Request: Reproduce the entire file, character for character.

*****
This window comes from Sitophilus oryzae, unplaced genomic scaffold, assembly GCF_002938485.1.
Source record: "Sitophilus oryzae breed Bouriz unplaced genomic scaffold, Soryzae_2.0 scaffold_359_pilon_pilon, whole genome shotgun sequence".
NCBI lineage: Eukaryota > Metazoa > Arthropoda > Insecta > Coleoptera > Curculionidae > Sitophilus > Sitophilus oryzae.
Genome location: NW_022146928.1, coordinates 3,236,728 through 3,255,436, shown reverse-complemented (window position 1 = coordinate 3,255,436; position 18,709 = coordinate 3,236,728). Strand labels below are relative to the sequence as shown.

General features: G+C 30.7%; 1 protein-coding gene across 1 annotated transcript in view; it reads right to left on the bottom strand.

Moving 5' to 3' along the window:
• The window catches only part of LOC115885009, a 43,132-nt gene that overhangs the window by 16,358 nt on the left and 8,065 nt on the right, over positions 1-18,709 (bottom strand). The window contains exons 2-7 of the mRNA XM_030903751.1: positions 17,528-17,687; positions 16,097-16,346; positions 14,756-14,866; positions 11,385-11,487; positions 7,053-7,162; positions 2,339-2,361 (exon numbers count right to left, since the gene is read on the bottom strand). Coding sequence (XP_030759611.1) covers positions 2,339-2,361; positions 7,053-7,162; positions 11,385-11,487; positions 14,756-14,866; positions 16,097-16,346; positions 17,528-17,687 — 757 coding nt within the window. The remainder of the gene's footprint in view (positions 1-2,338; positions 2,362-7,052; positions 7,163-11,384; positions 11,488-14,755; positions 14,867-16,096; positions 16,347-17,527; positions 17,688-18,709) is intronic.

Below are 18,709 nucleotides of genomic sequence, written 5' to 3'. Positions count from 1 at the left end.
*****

This window comes from Sitophilus oryzae, unplaced genomic scaffold, assembly GCF_002938485.1.
Source record: "Sitophilus oryzae breed Bouriz unplaced genomic scaffold, Soryzae_2.0 scaffold_359_pilon_pilon, whole genome shotgun sequence".
NCBI lineage: Eukaryota > Metazoa > Arthropoda > Insecta > Coleoptera > Curculionidae > Sitophilus > Sitophilus oryzae.
Genome location: NW_022146928.1, coordinates 3,236,728 through 3,255,436, shown reverse-complemented (window position 1 = coordinate 3,255,436; position 18,709 = coordinate 3,236,728). Strand labels below are relative to the sequence as shown.

General features: G+C 30.7%; 1 protein-coding gene across 1 annotated transcript in view; it reads right to left on the bottom strand.

Moving 5' to 3' along the window:
• The window catches only part of LOC115885009, a 43,132-nt gene that overhangs the window by 16,358 nt on the left and 8,065 nt on the right, over positions 1-18,709 (bottom strand). The window contains exons 2-7 of the mRNA XM_030903751.1: positions 17,528-17,687; positions 16,097-16,346; positions 14,756-14,866; positions 11,385-11,487; positions 7,053-7,162; positions 2,339-2,361 (exon numbers count right to left, since the gene is read on the bottom strand). Coding sequence (XP_030759611.1) covers positions 2,339-2,361; positions 7,053-7,162; positions 11,385-11,487; positions 14,756-14,866; positions 16,097-16,346; positions 17,528-17,687 — 757 coding nt within the window. The remainder of the gene's footprint in view (positions 1-2,338; positions 2,362-7,052; positions 7,163-11,384; positions 11,488-14,755; positions 14,867-16,096; positions 16,347-17,527; positions 17,688-18,709) is intronic.

Below are 18,709 nucleotides of genomic sequence, written 5' to 3'. Positions count from 1 at the left end.